PTOLEMAIC KINGS OF EGYPT. Ptolemy II Philadelphos, with Arsinöe II, Ptolemy I, and Berenike I, 285-246 BC. Mnaeion or Octadrachm (Gold, 27 mm, 27.70 g, 12 h), Alexandria, after 265 BC. ΑΔΕΛΦΩΝ Jugate busts right of Ptolemy II, diademed and draped, and Arsinoe II, diademed and veiled; behind, Gallic shield. Rev. ΘΕΩΝ Jugate busts right of Ptolemy I, diademed and draped, and Berenike I, diademed and veiled. CPE 313. Olivier & Lorber 54 (A8/R26 this coin). SNG Copenhagen 132. Svoronos 603. A beautiful, toned and elegant example of this impressive coin, of fine style and with excellent portraits. Minor scratches, otherwise, extremely fine.
From a Swiss collection, and that of Roger Peyrefitte, Vinchon 29 April 1974, 118.
The Ptolemies were famous for the vast number of gold coins they issued during the first century of their rule. These coins were used for trade, major payments and for prestige gifts to high ranking individuals; and, of course, they were also used for subsidies to allies. The gold came from mines to the south, in Nubia and elsewhere. This piece is part of a major issue showing the reigning monarch, his sister-wife, and their parents, the founders of the dynasty.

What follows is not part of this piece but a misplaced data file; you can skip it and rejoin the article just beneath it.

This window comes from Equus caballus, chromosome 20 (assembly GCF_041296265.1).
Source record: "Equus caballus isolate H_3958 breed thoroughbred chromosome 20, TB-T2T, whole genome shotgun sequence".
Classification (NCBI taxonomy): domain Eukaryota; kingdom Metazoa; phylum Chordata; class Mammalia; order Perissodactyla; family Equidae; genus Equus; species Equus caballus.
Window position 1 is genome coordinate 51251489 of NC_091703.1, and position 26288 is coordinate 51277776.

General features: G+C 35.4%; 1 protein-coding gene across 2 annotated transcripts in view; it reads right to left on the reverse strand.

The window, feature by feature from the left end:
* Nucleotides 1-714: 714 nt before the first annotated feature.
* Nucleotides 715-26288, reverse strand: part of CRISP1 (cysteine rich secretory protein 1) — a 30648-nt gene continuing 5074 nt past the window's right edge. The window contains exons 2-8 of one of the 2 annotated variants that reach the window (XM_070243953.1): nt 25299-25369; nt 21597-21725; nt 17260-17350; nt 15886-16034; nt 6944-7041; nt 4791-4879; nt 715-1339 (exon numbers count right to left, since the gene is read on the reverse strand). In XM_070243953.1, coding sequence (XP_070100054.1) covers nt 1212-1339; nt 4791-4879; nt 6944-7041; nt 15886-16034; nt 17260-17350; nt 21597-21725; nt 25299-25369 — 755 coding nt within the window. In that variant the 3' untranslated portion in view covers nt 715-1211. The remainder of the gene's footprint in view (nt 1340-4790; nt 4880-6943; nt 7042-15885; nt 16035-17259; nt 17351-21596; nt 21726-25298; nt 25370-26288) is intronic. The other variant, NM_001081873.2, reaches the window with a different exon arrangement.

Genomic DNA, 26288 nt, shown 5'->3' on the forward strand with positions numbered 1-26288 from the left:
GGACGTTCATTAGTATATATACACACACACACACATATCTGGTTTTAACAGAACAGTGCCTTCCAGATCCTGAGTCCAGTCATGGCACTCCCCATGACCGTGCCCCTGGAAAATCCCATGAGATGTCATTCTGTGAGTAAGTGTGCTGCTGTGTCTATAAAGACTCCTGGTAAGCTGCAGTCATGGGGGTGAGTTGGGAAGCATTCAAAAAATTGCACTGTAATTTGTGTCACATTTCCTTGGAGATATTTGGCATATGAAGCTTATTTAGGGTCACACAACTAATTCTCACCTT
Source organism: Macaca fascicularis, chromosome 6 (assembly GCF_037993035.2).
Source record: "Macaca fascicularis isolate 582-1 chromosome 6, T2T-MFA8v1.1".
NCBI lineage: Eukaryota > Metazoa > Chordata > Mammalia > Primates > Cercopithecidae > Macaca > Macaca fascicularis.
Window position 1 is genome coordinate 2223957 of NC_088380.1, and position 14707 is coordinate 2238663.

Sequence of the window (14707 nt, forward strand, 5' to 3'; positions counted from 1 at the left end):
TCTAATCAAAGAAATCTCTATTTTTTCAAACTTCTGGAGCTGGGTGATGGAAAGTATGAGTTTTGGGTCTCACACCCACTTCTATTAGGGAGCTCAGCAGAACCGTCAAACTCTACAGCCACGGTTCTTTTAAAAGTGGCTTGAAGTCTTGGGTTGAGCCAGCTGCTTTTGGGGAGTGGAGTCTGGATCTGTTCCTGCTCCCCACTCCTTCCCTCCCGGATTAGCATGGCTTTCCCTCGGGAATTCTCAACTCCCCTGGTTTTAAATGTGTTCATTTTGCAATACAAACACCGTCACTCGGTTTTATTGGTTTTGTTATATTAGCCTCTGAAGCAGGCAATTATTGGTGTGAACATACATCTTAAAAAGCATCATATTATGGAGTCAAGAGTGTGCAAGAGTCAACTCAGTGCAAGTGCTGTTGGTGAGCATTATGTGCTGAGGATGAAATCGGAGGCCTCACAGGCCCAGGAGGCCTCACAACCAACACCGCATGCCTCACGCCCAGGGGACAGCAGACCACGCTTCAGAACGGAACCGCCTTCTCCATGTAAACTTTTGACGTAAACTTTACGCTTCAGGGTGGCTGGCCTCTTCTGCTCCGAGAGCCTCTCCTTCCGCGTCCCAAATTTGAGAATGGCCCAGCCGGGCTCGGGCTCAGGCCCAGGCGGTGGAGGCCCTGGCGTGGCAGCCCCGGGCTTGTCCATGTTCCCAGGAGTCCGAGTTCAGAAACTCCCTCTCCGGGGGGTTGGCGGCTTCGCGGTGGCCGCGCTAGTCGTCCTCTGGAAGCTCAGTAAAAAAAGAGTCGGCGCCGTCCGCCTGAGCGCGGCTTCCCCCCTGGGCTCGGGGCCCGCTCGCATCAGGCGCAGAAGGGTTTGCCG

This coin was once owned by Roger Peyrefitte, a very colorful (to say the least!) French writer, diplomat and defender of gay rights. He launched serious attacks on the Catholic Church, had a serious fight with Mauriac, and wrote reams of gossipy articles. In 1963 he met the 12 year old Alain-Philippe Malagnac d'Argens de Villèle (1951-2000) and fell in love with him; he became Peyrefitte's secretary in 1967 and later Peyrefitte adopted him. In 1979 Malagnac married Amanda Lear, but since that happened long after this coin was sold the story, while a wild one, isn't relevant here! What is worth noting is that Peyrefitte did have a very good eye for style - as anyone who has seen his coins in the Vinchon sale of 1974 can attest! In fact, another one of his coins was the famous Antinoos bronze that later appeared in the BCD collection (LHS 96, 1499).